Fast Food Politics: Owners Going Rogue

Would you like a side of politics with that?

Fast Food Politics | BCBusiness

Would you like a side of politics with that?

Fast food PR disasters have gone upscale. Once upon a time it was strictly a minimum-wage activity: the dude at an Ohio Burger King standing on bins of lettuce; the dude at a North Carolina Domino’s Pizza sticking cheese up his nose in a viral video, etc. No more. Now it’s Chik-Fil-A owner Dan Cathy saying gay marriage is “inviting God’s judgement on America,” and Papa John’s Pizza boss John Schnatter saying he’ll raise prices in response to President Obama’s health care plan. Why leave it to the peons to screw up your business?

Unless, of course, they’re onto something. In solidarity with Dan Cathy, former Arkansas governor Mike Huckabee declared August 1 “Chik-Fil-A Appreciation Day,” and on that date the chain set a single-day sales record.

If gay marriage is really such a Biblical issue, you have to wonder why Church’s Chicken doesn’t seem to have a problem with it. Nonetheless, from a strictly business point of view, the Chik-Fil-A move even makes some sense: identify a core group and build their loyalty. Sure, Papa John’s will lose Democrats, but highly motivated Republican chowhounds will more than compensate. Meanwhile, conservative Christians and anti-gay-rights groups now have an official chicken joint. In fact, if I owned a Chik-Fil-A franchise, I wouldn’t even bother putting chicken in the sandwiches anymore. If anyone complained I’d just throw them that look that says, “You’re not one of those pansy-loving advocates for the homosexual agenda, are you?” Then I’d say, “That’ll be 20 bucks.”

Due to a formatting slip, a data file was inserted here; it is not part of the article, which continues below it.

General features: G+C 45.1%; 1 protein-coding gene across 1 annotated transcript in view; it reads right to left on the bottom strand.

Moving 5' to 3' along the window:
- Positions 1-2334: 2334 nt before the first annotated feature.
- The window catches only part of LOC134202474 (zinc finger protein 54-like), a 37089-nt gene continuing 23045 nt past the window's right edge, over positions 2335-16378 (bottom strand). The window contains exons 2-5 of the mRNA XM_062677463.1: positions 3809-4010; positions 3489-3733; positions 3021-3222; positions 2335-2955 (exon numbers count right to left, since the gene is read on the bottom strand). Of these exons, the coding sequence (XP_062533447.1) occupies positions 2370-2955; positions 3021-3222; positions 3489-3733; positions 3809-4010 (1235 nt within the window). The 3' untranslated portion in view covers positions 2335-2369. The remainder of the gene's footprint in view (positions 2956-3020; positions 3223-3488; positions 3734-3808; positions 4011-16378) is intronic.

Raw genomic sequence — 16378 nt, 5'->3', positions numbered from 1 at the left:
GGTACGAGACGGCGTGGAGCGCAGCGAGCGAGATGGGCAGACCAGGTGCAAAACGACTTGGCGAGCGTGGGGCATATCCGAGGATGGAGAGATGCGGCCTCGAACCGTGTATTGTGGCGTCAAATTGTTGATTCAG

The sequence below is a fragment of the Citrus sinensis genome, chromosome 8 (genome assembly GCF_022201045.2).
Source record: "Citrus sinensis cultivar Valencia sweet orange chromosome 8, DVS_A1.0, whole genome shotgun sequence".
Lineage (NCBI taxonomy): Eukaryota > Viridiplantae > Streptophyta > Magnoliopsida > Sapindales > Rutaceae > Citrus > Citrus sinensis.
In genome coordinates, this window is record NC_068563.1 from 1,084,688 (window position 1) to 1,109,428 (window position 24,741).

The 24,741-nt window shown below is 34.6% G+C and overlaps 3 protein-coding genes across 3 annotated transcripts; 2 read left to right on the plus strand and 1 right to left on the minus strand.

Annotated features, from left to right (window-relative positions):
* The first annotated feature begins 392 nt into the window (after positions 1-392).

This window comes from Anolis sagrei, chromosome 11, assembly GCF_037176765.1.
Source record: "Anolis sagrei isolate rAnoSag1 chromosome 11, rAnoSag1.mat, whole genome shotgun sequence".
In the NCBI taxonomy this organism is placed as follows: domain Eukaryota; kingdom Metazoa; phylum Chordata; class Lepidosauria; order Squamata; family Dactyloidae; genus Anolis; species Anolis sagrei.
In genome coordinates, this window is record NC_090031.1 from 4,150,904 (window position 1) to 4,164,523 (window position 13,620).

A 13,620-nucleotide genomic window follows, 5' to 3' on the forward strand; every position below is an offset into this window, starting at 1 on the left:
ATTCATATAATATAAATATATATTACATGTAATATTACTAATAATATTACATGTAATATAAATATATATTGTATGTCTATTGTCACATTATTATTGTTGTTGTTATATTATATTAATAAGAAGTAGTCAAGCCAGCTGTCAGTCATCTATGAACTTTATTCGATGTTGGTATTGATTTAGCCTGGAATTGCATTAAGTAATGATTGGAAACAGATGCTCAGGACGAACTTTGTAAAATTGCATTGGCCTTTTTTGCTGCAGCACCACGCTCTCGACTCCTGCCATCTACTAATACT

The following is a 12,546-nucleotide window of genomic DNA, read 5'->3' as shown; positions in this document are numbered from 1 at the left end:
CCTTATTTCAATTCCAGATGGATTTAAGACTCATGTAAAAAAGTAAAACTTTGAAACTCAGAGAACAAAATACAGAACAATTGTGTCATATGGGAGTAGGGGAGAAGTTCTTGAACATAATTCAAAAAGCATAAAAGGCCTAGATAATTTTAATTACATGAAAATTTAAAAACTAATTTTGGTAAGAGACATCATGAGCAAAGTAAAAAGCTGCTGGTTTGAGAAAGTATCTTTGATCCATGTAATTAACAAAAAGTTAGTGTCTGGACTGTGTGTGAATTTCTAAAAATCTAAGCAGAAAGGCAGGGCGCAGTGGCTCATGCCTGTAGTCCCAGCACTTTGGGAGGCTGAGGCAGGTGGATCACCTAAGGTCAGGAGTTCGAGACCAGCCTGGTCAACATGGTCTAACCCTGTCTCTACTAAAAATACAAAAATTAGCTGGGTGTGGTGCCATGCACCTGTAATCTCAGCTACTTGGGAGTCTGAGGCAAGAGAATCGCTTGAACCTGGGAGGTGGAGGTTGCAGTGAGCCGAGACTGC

You can make a good buck off that kind of cynicism, for a while at least. But in fact, a more respectable version of that strategy is commonplace. It’s a matter of community standards. In Vancouver’s West End, community standards dictate that you snub the gay community at your peril. So corporate representation in the annual Vancouver Pride Parade is genuinely impressive. Virtually every major bank had at least some presence this year. It may be good corporate citizenship, but it’s also just smart.

U.S. news media report that American pride parades have attracted the likes of Budweiser, Absolut Vodka, Zipcar, Google, Coca-Cola, Wells Fargo, AT&T, Whole Foods and Walgreens as sponsors. But in conservative South Carolina, the Columbia pride parade can’t do much better than a couple of minor names in vodka and a brand called Mount Gay Rum. In the Netherlands, large corporations like ING back the Amsterdam pride parade. But look farther east to nations like Poland, Bulgaria and Russia, and you won’t find corporations, just cops. Different cultures, different corporate strategies.

As the old saying has it, people have friends; nations have interests. Corporations, too. Precious and few are the corporations that will do good for its own sake. Corporations adapt to their communities. With apologies to Schnatter’s pal Mitt Romney, corporations aren’t people. Not many car buyers these days worry about the fact that Volkswagen was launched by the Nazis. We live in a different world now, as does Volkswagen.

What’s fundamentally different about Chik-Fil-A and Papa John’s Pizza is that their owners are catering to certain communities by explicitly rejecting the values of others. To be fair, these don’t seem to be cases of well-planned corporate policy, but are more a case of owners going rogue. Statements on the Chik-Fil-A website now desperately try to distance the company from Cathy’s remarks. But the die is cast. Like it or not, Chik-Fil-A is now forever branded as anti-gay, and Papa John’s is GOPizza. The results may well be studied in business schools for years to come.